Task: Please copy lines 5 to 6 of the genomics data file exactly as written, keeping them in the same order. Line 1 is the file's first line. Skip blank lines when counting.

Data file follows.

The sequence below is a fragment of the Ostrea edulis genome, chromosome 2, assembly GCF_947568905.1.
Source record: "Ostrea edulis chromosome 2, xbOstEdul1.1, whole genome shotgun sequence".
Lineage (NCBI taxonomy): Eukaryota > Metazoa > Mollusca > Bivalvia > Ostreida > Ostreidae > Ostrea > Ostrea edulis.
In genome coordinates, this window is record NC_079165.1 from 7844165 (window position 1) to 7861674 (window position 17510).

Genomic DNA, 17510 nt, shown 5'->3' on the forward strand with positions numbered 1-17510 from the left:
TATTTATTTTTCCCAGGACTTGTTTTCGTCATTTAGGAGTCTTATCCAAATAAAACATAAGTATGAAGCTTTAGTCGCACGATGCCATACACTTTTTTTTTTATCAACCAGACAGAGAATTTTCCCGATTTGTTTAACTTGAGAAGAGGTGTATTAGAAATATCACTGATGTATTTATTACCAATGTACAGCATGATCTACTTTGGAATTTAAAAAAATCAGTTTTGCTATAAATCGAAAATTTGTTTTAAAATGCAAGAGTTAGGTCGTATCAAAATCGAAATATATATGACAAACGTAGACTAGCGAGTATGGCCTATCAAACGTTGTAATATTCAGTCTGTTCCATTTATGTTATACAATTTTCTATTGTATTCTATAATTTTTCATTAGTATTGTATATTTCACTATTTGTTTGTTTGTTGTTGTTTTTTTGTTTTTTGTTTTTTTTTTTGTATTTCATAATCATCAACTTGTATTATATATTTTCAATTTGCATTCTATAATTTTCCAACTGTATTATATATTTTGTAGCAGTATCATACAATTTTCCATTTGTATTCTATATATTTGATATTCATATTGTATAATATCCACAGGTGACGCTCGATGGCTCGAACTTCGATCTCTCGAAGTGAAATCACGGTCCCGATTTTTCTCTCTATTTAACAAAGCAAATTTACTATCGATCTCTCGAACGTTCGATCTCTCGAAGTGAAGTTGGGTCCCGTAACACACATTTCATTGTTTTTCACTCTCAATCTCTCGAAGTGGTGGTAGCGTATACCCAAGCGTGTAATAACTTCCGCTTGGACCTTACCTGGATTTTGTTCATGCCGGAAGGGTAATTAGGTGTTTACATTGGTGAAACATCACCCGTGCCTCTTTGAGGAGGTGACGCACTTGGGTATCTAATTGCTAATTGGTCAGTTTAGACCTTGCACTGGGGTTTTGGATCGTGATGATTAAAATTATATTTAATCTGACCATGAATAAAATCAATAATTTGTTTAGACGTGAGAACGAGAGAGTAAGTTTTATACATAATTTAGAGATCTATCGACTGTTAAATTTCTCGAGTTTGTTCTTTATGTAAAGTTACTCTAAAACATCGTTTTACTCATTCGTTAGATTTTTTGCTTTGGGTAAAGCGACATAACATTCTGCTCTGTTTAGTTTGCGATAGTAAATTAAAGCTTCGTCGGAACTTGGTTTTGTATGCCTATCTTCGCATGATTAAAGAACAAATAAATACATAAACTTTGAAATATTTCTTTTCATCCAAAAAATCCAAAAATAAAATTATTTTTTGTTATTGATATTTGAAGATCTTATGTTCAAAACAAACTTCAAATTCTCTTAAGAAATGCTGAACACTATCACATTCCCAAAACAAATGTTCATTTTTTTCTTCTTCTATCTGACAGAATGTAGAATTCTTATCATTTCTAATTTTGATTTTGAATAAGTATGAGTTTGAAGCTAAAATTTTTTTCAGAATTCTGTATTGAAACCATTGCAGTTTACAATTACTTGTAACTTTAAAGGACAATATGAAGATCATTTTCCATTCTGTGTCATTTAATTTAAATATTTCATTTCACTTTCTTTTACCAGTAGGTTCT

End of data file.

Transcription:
Genomic DNA, 17510 nt, shown 5'->3' on the forward strand with positions numbered 1-17510 from the left:
TATTTATTTTTCCCAGGACTTGTTTTCGTCATTTAGGAGTCTTATCCAAATAAAACATAAGTATGAAGCTTTAGTCGCACGATGCCATACACTTTTTTTTTTATCAACCAGACAGAGAATTTTCCCGATTTGTTTAACTTGAGAAGAGGTGTATTAGAAATATCACTGATGTATTTATTACCAATGTACAGCATGATCTACTTTGGAATTTAAAAAAATCAGTTTTGCTATAAATCGAAAATTTGTTTTAAAATGCAAGAGTTAGGTCGTATCAAAATCGAAATATATATGACAAACGTAGACTAGCGAGTATGGCCTATCAAACGTTGTAATATTCAGTCTGTTCCATTTATGTTATACAATTTTCTATTGTATTCTATAATTTTTCATTAGTATTGTATATTTCACTATTTGTTTGTTTGTTGTTGTTTTTTTGTTTTTTGTTTTTTTTTTTGTATTTCATAATCATCAACTTGTATTATATATTTTCAATTTGCATTCTATAATTTTCCAACTGTATTATATATTTTGTAGCAGTATCATACAATTTTCCATTTGTATTCTATATATTTGATATTCATATTGTATAATATCCACAGGTGACGCTCGATGGCTCGAACTTCGATCTCTCGAAGTGAAATCACGGTCCCGATTTTTCTCTCTATTTAACAAAGCAAATTTACTATCGATCTCTCGAACGTTCGATCTCTCGAAGTGAAGTTGGGTCCCGTAACACACATTTCATTGTTTTTCACTCTCAATCTCTCGAAGTGGTGGTAGCGTATACCCAAGCGTGTAATAACTTCCGCTTGGACCTTACCTGGATTTTGTTCATGCCGGAAGGGTAATTAGGTGTTTACATTGGTGAAACATCACCCGTGCCTCTTTGAGGAGGTGACGCACTTGGGTATCTAATTGCTAATTGGTCAGTTTAGACCTTGCACTGGGGTTTTGGATCGTGATGATTAAAATTATATTTAATCTGACCATGAATAAAATCAATAATTTGTTTAGACGTGAGAACGAGAGAGTAAGTTTTATACATAATTTAGAGATCTATCGACTGTTAAATTTCTCGAGTTTGTTCTTTATGTAAAGTTACTCTAAAACATCGTTTTACTCATTCGTTAGATTTTTTGCTTTGGGTAAAGCGACATAACATTCTGCTCTGTTTAGTTTGCGATAGTAAATTAAAGCTTCGTCGGAACTTGGTTTTGTATGCCTATCTTCGCATGATTAAAGAACAAATAAATACATAAACTTTGAAATATTTCTTTTCATCCAAAAAATCCAAAAATAAAATTATTTTTTGTTATTGATATTTGAAGATCTTATGTTCAAAACAAACTTCAAATTCTCTTAAGAAATGCTGAACACTATCACATTCCCAAAACAAATGTTCATTTTTTTCTTCTTCTATCTGACAGAATGTAGAATTCTTATCATTTCTAATTTTGATTTTGAATAAGTATGAGTTTGAAGCTAAAATTTTTTTCAGAATTCTGTATTGAAACCATTGCAGTTTACAATTACTTGTAACTTTAAAGGACAATATGAAGATCATTTTCCATTCTGTGTCATTTAATTTAAATATTTCATTTCACTTTCTTTTACCAGTAGGTTCT